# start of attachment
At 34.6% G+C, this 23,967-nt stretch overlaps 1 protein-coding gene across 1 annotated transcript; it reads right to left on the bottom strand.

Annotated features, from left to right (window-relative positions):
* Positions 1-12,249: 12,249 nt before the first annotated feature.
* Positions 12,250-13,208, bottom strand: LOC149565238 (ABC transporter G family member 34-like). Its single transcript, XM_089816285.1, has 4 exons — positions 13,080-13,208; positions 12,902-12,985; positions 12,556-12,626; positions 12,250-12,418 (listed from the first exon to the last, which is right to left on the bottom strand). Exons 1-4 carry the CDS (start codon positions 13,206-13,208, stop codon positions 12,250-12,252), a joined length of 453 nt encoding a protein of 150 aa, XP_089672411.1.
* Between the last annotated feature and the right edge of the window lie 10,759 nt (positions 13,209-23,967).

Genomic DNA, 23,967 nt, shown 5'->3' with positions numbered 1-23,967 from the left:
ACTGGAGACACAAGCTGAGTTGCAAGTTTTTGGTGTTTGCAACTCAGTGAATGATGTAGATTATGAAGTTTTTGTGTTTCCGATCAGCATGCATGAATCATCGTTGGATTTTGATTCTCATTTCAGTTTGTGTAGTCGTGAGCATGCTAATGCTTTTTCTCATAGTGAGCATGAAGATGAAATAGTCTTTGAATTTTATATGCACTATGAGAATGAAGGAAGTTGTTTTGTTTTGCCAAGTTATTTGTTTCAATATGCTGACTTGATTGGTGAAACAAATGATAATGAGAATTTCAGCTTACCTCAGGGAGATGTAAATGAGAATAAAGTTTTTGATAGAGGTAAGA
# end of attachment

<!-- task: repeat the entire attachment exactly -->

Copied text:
At 34.6% G+C, this 23,967-nt stretch overlaps 1 protein-coding gene across 1 annotated transcript; it reads right to left on the bottom strand.

Annotated features, from left to right (window-relative positions):
* Positions 1-12,249: 12,249 nt before the first annotated feature.
* Positions 12,250-13,208, bottom strand: LOC149565238 (ABC transporter G family member 34-like). Its single transcript, XM_089816285.1, has 4 exons — positions 13,080-13,208; positions 12,902-12,985; positions 12,556-12,626; positions 12,250-12,418 (listed from the first exon to the last, which is right to left on the bottom strand). Exons 1-4 carry the CDS (start codon positions 13,206-13,208, stop codon positions 12,250-12,252), a joined length of 453 nt encoding a protein of 150 aa, XP_089672411.1.
* Between the last annotated feature and the right edge of the window lie 10,759 nt (positions 13,209-23,967).

Genomic DNA, 23,967 nt, shown 5'->3' with positions numbered 1-23,967 from the left:
ACTGGAGACACAAGCTGAGTTGCAAGTTTTTGGTGTTTGCAACTCAGTGAATGATGTAGATTATGAAGTTTTTGTGTTTCCGATCAGCATGCATGAATCATCGTTGGATTTTGATTCTCATTTCAGTTTGTGTAGTCGTGAGCATGCTAATGCTTTTTCTCATAGTGAGCATGAAGATGAAATAGTCTTTGAATTTTATATGCACTATGAGAATGAAGGAAGTTGTTTTGTTTTGCCAAGTTATTTGTTTCAATATGCTGACTTGATTGGTGAAACAAATGATAATGAGAATTTCAGCTTACCTCAGGGAGATGTAAATGAGAATAAAGTTTTTGATAGAGGTAAGA